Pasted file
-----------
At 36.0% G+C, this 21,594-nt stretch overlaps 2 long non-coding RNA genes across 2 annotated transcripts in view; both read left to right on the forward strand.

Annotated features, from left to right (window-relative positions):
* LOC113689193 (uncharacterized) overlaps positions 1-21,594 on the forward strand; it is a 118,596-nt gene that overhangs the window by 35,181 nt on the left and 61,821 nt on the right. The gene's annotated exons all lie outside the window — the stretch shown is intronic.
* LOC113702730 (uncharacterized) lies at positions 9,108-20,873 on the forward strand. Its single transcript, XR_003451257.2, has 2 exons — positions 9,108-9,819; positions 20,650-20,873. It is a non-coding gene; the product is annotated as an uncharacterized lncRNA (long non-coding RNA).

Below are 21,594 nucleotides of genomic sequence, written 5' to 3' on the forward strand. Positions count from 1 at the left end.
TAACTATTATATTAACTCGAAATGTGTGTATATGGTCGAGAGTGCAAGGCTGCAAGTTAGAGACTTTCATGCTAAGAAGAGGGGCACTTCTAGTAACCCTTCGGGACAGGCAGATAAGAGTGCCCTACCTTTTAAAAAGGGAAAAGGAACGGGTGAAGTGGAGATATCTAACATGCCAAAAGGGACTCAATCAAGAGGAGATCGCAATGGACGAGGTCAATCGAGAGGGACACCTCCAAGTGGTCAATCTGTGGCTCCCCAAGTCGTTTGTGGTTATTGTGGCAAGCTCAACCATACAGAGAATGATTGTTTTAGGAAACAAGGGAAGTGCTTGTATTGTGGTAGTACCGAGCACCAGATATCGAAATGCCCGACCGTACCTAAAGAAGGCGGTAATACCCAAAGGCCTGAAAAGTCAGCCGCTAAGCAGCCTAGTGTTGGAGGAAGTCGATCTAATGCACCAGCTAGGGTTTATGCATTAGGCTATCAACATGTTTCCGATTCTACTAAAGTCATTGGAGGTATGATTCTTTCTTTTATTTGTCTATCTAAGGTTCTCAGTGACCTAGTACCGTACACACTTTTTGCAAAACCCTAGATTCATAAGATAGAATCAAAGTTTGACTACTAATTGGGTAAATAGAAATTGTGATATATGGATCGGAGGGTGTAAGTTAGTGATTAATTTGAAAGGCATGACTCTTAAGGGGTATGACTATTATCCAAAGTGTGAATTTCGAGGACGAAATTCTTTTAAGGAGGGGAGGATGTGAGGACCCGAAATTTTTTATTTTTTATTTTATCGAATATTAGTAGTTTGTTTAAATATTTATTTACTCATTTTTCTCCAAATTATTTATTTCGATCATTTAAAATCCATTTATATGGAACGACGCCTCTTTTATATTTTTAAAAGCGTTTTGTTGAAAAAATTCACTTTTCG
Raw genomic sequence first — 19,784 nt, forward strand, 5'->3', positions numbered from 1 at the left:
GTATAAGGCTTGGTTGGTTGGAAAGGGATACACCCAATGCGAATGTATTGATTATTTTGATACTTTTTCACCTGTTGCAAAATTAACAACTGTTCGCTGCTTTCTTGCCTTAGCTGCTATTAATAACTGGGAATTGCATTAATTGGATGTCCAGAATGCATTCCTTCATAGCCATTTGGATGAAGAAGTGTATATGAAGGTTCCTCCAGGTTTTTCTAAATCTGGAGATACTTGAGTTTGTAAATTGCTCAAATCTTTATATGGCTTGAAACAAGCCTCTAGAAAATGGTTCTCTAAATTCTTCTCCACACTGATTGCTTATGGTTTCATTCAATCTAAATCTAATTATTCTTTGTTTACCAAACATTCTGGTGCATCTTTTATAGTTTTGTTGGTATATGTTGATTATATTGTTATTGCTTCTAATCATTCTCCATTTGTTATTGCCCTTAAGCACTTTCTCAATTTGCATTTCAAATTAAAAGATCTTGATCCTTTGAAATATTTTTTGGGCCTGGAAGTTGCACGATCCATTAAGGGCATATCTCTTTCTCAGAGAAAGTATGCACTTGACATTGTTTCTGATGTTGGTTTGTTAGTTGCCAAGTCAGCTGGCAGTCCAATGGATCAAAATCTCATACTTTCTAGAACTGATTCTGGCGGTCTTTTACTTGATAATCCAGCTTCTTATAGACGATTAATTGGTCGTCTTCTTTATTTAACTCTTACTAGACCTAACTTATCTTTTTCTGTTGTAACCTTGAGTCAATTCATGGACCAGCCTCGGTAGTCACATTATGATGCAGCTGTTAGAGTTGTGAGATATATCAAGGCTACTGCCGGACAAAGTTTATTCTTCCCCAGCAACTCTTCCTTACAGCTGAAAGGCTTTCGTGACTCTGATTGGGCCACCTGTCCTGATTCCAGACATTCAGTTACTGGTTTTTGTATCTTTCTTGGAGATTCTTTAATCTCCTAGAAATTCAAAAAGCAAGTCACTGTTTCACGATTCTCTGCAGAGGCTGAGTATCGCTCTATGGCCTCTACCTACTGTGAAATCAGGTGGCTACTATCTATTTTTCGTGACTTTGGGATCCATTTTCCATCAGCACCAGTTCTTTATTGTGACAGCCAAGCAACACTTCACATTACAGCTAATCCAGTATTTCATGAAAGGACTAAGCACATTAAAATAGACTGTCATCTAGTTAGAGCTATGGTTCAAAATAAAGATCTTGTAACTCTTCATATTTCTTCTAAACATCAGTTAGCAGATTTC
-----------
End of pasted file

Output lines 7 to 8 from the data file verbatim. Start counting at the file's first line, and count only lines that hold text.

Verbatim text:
Raw genomic sequence first — 19,784 nt, forward strand, 5'->3', positions numbered from 1 at the left:
GTATAAGGCTTGGTTGGTTGGAAAGGGATACACCCAATGCGAATGTATTGATTATTTTGATACTTTTTCACCTGTTGCAAAATTAACAACTGTTCGCTGCTTTCTTGCCTTAGCTGCTATTAATAACTGGGAATTGCATTAATTGGATGTCCAGAATGCATTCCTTCATAGCCATTTGGATGAAGAAGTGTATATGAAGGTTCCTCCAGGTTTTTCTAAATCTGGAGATACTTGAGTTTGTAAATTGCTCAAATCTTTATATGGCTTGAAACAAGCCTCTAGAAAATGGTTCTCTAAATTCTTCTCCACACTGATTGCTTATGGTTTCATTCAATCTAAATCTAATTATTCTTTGTTTACCAAACATTCTGGTGCATCTTTTATAGTTTTGTTGGTATATGTTGATTATATTGTTATTGCTTCTAATCATTCTCCATTTGTTATTGCCCTTAAGCACTTTCTCAATTTGCATTTCAAATTAAAAGATCTTGATCCTTTGAAATATTTTTTGGGCCTGGAAGTTGCACGATCCATTAAGGGCATATCTCTTTCTCAGAGAAAGTATGCACTTGACATTGTTTCTGATGTTGGTTTGTTAGTTGCCAAGTCAGCTGGCAGTCCAATGGATCAAAATCTCATACTTTCTAGAACTGATTCTGGCGGTCTTTTACTTGATAATCCAGCTTCTTATAGACGATTAATTGGTCGTCTTCTTTATTTAACTCTTACTAGACCTAACTTATCTTTTTCTGTTGTAACCTTGAGTCAATTCATGGACCAGCCTCGGTAGTCACATTATGATGCAGCTGTTAGAGTTGTGAGATATATCAAGGCTACTGCCGGACAAAGTTTATTCTTCCCCAGCAACTCTTCCTTACAGCTGAAAGGCTTTCGTGACTCTGATTGGGCCACCTGTCCTGATTCCAGACATTCAGTTACTGGTTTTTGTATCTTTCTTGGAGATTCTTTAATCTCCTAGAAATTCAAAAAGCAAGTCACTGTTTCACGATTCTCTGCAGAGGCTGAGTATCGCTCTATGGCCTCTACCTACTGTGAAATCAGGTGGCTACTATCTATTTTTCGTGACTTTGGGATCCATTTTCCATCAGCACCAGTTCTTTATTGTGACAGCCAAGCAACACTTCACATTACAGCTAATCCAGTATTTCATGAAAGGACTAAGCACATTAAAATAGACTGTCATCTAGTTAGAGCTATGGTTCAAAATAAAGATCTTGTAACTCTTCATATTTCTTCTAAACATCAGTTAGCAGATTTC